Or this;

    the median selling price in the Auckland region has risen by $155,000 (25.8%) in the last year or nearly $3000 a week.

    Or this;

    the average asking price in Auckland has increased ten times faster than the rest of the country

    It's a bubble.

    Wellington • Since Sep 2014 • 798 posts Report Reply

  • BenWilson, in reply to Katharine Moody,

    Maybe it's my turn to ask how you define a bubble, because it may not be the same as I see it. Your points here indicate that you see it as a more technical thing - it's been rising too fast. Which takes no account of underlying value. You can have extremely rapid growth in a market if there is driving force behind it. Like you find gold, or perhaps a massive investment is made that enables the growth.

    I don't dispute that it's becoming unaffordable for residents. I'm just questioning the reason for that. Not all rapid growth is bubbles.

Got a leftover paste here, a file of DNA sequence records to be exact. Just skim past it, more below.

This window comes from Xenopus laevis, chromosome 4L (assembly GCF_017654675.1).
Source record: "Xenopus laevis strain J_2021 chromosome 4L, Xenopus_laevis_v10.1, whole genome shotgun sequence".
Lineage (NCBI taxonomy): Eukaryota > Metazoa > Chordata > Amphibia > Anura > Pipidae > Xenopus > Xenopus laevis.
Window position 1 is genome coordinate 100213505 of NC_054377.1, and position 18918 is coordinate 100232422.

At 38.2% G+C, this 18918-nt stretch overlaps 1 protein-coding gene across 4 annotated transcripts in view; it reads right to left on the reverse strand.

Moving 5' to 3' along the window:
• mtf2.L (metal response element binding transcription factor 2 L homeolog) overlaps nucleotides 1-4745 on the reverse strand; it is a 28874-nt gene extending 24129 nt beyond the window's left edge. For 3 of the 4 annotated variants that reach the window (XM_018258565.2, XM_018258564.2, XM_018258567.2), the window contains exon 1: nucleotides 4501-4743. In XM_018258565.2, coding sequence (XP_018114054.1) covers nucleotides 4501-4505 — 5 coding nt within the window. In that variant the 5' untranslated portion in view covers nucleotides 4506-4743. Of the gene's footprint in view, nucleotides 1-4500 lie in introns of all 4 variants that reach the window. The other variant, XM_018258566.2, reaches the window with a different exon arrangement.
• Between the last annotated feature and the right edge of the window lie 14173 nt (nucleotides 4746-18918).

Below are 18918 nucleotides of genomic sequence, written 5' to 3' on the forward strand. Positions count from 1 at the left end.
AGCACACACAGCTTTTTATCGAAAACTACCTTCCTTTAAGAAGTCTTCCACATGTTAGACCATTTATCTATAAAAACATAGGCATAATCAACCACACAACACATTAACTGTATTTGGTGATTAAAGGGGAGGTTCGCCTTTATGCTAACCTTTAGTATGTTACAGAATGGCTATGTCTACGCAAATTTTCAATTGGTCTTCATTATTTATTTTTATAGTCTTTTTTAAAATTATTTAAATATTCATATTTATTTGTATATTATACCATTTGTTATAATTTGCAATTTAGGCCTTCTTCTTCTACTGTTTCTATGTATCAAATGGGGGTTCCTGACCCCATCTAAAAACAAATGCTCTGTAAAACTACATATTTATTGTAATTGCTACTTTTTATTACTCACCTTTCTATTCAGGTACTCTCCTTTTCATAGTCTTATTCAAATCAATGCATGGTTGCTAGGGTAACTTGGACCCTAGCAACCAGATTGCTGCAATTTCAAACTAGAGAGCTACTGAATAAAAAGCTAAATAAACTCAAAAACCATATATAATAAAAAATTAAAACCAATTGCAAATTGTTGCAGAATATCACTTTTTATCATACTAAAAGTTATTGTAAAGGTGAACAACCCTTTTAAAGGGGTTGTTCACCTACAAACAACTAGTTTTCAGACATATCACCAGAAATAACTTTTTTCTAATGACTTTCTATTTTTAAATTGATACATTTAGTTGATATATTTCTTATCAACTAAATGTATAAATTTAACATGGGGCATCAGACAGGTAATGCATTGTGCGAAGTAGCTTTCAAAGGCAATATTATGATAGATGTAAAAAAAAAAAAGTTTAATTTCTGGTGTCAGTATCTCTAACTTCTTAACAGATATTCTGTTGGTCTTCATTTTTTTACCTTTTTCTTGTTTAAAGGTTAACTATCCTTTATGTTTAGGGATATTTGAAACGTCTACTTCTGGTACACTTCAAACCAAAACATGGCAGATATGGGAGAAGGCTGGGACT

Auckland • Since Nov 2006 • 10657 posts Report Reply

  • Katharine Moody,

    Wiki is as good as anything for my definition;

    https://en.wikipedia.org/wiki/Economic_bubble

    And I've always liked this graphic representation;

    https://people.hofstra.edu/geotrans/eng/ch7en/conc7en/stages_in_a_bubble.html

    And I'd go with the theory that "intrinsic value" of our housing stock relates to affordability - the median house price: median household income works for me.

    Wellington • Since Sep 2014 • 798 posts Report Reply

  • Kalka River,

    Let’s reframe the problem: